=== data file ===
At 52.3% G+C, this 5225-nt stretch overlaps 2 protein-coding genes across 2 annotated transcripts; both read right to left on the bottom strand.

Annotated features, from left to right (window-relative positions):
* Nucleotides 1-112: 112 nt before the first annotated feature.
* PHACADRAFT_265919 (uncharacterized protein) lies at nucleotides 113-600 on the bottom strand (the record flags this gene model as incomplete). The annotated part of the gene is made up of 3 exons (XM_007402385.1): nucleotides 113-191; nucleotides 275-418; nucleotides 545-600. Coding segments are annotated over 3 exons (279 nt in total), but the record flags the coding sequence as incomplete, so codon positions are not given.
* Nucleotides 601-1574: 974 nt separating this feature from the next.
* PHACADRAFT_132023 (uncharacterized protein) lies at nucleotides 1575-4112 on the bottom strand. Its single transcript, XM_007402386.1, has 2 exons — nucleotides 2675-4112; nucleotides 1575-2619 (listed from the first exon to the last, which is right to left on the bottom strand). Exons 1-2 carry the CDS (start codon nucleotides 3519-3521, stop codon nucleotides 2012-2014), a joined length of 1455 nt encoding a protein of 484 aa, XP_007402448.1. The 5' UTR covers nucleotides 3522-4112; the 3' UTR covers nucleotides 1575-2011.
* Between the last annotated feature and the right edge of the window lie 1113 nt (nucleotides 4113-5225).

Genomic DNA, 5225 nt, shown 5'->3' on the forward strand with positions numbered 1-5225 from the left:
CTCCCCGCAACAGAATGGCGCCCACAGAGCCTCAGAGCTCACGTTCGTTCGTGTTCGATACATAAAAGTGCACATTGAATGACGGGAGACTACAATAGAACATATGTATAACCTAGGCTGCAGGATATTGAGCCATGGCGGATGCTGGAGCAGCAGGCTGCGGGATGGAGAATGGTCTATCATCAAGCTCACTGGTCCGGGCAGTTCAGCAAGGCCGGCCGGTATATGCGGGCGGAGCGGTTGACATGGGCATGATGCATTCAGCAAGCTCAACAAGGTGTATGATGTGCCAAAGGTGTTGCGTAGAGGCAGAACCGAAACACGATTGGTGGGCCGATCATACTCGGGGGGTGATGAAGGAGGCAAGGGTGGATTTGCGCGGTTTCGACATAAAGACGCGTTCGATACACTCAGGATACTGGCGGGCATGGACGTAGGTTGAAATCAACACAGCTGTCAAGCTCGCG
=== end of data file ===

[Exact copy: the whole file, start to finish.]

At 52.3% G+C, this 5225-nt stretch overlaps 2 protein-coding genes across 2 annotated transcripts; both read right to left on the bottom strand.

Annotated features, from left to right (window-relative positions):
* Nucleotides 1-112: 112 nt before the first annotated feature.
* PHACADRAFT_265919 (uncharacterized protein) lies at nucleotides 113-600 on the bottom strand (the record flags this gene model as incomplete). The annotated part of the gene is made up of 3 exons (XM_007402385.1): nucleotides 113-191; nucleotides 275-418; nucleotides 545-600. Coding segments are annotated over 3 exons (279 nt in total), but the record flags the coding sequence as incomplete, so codon positions are not given.
* Nucleotides 601-1574: 974 nt separating this feature from the next.
* PHACADRAFT_132023 (uncharacterized protein) lies at nucleotides 1575-4112 on the bottom strand. Its single transcript, XM_007402386.1, has 2 exons — nucleotides 2675-4112; nucleotides 1575-2619 (listed from the first exon to the last, which is right to left on the bottom strand). Exons 1-2 carry the CDS (start codon nucleotides 3519-3521, stop codon nucleotides 2012-2014), a joined length of 1455 nt encoding a protein of 484 aa, XP_007402448.1. The 5' UTR covers nucleotides 3522-4112; the 3' UTR covers nucleotides 1575-2011.
* Between the last annotated feature and the right edge of the window lie 1113 nt (nucleotides 4113-5225).

Genomic DNA, 5225 nt, shown 5'->3' on the forward strand with positions numbered 1-5225 from the left:
CTCCCCGCAACAGAATGGCGCCCACAGAGCCTCAGAGCTCACGTTCGTTCGTGTTCGATACATAAAAGTGCACATTGAATGACGGGAGACTACAATAGAACATATGTATAACCTAGGCTGCAGGATATTGAGCCATGGCGGATGCTGGAGCAGCAGGCTGCGGGATGGAGAATGGTCTATCATCAAGCTCACTGGTCCGGGCAGTTCAGCAAGGCCGGCCGGTATATGCGGGCGGAGCGGTTGACATGGGCATGATGCATTCAGCAAGCTCAACAAGGTGTATGATGTGCCAAAGGTGTTGCGTAGAGGCAGAACCGAAACACGATTGGTGGGCCGATCATACTCGGGGGGTGATGAAGGAGGCAAGGGTGGATTTGCGCGGTTTCGACATAAAGACGCGTTCGATACACTCAGGATACTGGCGGGCATGGACGTAGGTTGAAATCAACACAGCTGTCAAGCTCGCG